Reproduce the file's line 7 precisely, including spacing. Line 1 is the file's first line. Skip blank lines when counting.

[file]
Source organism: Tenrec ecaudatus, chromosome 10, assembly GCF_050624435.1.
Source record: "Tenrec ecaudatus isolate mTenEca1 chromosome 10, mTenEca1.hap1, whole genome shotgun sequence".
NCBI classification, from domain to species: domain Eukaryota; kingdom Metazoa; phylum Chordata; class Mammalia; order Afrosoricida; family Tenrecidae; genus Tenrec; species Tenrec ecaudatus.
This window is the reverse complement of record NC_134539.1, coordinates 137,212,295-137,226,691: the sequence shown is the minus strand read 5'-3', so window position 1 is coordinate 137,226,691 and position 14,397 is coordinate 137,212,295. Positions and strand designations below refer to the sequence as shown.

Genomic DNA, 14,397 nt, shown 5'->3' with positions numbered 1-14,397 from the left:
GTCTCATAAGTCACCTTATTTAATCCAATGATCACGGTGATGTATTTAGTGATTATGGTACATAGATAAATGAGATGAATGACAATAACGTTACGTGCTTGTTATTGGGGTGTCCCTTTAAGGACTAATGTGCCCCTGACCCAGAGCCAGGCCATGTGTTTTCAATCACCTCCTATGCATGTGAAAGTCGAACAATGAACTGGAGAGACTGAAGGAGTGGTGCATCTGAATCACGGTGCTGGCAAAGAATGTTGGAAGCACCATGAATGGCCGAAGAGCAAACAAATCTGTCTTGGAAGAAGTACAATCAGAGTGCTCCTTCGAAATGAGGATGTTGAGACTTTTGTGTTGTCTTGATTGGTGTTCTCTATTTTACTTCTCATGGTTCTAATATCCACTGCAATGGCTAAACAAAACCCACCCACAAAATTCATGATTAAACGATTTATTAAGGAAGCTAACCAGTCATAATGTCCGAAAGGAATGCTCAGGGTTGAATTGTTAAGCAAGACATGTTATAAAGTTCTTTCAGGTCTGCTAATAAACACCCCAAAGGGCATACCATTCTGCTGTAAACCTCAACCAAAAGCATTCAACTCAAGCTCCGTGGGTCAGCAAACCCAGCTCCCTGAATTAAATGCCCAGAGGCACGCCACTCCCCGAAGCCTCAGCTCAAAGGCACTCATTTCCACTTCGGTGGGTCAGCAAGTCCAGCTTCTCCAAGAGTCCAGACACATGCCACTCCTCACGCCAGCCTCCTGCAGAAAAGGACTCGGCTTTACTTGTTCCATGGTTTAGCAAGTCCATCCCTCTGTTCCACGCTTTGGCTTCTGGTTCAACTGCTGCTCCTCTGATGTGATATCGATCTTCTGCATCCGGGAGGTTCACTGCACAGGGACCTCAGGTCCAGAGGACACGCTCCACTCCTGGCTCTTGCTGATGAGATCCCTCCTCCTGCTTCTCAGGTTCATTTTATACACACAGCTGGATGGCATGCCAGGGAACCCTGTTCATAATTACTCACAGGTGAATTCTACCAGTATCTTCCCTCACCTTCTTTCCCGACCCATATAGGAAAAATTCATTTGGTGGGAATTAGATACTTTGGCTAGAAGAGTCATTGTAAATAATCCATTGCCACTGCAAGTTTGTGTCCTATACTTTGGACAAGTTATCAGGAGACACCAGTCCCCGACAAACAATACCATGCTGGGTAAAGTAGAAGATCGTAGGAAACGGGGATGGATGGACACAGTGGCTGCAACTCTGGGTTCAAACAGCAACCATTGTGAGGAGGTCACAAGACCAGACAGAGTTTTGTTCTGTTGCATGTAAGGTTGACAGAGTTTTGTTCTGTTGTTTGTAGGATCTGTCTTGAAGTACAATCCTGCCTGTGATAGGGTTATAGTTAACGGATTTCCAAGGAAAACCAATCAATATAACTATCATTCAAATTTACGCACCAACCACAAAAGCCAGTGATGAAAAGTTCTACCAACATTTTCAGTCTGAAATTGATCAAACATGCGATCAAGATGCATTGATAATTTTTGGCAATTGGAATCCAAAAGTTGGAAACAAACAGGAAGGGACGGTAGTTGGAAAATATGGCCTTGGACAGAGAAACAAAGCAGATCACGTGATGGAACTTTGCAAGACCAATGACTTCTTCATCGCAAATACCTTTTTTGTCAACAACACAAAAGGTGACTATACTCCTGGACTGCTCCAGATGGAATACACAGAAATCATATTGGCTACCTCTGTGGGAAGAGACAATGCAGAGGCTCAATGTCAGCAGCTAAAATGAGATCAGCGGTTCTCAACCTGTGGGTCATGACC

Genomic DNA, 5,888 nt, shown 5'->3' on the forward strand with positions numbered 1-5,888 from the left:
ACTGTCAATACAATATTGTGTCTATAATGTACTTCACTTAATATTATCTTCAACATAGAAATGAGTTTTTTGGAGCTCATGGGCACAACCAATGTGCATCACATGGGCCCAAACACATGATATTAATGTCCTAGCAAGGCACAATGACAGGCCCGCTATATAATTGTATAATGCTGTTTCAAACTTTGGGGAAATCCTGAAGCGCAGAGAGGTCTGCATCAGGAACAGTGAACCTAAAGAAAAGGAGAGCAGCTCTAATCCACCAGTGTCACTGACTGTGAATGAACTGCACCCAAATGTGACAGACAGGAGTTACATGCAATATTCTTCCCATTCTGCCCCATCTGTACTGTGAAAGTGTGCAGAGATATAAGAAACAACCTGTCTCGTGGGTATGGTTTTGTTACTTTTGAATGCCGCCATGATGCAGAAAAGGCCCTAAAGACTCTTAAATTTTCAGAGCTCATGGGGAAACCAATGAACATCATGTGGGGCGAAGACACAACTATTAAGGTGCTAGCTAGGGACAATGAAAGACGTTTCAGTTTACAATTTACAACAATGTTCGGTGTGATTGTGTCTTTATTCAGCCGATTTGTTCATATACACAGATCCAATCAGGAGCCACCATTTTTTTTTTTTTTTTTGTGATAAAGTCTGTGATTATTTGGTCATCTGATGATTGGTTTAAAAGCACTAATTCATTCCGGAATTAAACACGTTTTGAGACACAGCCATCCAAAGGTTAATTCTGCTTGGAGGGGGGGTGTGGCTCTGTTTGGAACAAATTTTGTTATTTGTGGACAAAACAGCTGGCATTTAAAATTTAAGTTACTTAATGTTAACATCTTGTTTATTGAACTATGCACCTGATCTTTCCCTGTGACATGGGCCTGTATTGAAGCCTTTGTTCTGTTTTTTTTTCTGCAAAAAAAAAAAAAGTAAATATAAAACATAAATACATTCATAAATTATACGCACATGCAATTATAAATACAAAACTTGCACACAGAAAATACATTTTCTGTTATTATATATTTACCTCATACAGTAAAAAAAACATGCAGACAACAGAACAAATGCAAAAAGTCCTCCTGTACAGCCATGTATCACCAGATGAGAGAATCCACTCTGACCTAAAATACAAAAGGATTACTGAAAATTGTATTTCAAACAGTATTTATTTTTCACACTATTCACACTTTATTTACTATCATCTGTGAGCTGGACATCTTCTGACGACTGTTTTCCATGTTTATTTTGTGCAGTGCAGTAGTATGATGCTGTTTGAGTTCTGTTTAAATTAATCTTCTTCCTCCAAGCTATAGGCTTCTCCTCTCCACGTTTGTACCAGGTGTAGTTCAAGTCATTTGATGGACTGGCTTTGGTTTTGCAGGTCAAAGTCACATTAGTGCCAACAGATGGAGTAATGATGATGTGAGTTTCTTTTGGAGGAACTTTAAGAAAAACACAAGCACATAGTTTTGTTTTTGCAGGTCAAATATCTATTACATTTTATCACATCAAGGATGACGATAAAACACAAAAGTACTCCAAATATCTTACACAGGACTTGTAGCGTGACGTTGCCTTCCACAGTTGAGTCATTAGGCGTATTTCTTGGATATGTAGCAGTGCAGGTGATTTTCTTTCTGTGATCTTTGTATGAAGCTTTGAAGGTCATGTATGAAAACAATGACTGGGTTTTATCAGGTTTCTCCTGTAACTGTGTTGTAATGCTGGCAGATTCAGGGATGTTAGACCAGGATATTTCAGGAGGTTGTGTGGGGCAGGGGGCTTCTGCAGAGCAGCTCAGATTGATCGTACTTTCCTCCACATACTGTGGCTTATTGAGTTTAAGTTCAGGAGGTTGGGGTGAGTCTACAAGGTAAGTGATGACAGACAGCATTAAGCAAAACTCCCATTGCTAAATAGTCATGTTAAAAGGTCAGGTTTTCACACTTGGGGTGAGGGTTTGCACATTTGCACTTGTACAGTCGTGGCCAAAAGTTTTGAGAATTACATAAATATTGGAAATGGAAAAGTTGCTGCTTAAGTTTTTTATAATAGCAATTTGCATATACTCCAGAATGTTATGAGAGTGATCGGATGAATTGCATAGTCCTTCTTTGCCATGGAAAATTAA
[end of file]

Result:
Genomic DNA, 5,888 nt, shown 5'->3' on the forward strand with positions numbered 1-5,888 from the left: